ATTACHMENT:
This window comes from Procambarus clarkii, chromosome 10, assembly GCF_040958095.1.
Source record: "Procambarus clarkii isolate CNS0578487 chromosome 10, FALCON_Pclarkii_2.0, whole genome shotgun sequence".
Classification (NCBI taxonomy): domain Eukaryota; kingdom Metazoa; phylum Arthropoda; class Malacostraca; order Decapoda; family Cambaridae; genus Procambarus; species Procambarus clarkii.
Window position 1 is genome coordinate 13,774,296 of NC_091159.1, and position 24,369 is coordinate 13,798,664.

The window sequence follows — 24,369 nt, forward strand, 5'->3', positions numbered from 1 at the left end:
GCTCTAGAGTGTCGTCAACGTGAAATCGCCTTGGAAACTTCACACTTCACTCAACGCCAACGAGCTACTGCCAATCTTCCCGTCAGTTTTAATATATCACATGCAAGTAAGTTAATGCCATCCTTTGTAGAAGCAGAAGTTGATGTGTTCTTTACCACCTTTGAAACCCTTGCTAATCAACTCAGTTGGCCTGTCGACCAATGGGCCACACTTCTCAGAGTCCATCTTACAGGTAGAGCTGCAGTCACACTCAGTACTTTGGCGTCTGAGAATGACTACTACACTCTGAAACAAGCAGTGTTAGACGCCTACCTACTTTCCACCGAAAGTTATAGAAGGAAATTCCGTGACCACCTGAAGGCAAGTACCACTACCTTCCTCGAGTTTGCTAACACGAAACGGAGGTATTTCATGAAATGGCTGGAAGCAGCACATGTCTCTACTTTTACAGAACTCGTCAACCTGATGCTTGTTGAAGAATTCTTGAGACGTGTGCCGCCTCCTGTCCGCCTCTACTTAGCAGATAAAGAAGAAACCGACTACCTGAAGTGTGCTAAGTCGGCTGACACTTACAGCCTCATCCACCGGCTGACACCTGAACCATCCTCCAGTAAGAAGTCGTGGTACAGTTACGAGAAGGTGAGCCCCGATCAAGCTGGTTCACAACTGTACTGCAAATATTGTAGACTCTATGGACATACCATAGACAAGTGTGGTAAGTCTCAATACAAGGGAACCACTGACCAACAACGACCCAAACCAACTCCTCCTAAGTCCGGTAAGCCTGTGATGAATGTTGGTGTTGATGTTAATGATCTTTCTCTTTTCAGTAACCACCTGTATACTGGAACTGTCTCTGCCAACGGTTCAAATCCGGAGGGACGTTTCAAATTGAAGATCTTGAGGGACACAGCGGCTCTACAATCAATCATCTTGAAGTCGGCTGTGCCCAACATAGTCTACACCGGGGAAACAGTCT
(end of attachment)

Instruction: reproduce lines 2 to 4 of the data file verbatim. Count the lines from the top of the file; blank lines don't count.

Source record: "Procambarus clarkii isolate CNS0578487 chromosome 10, FALCON_Pclarkii_2.0, whole genome shotgun sequence".
Classification (NCBI taxonomy): domain Eukaryota; kingdom Metazoa; phylum Arthropoda; class Malacostraca; order Decapoda; family Cambaridae; genus Procambarus; species Procambarus clarkii.
Window position 1 is genome coordinate 13,774,296 of NC_091159.1, and position 24,369 is coordinate 13,798,664.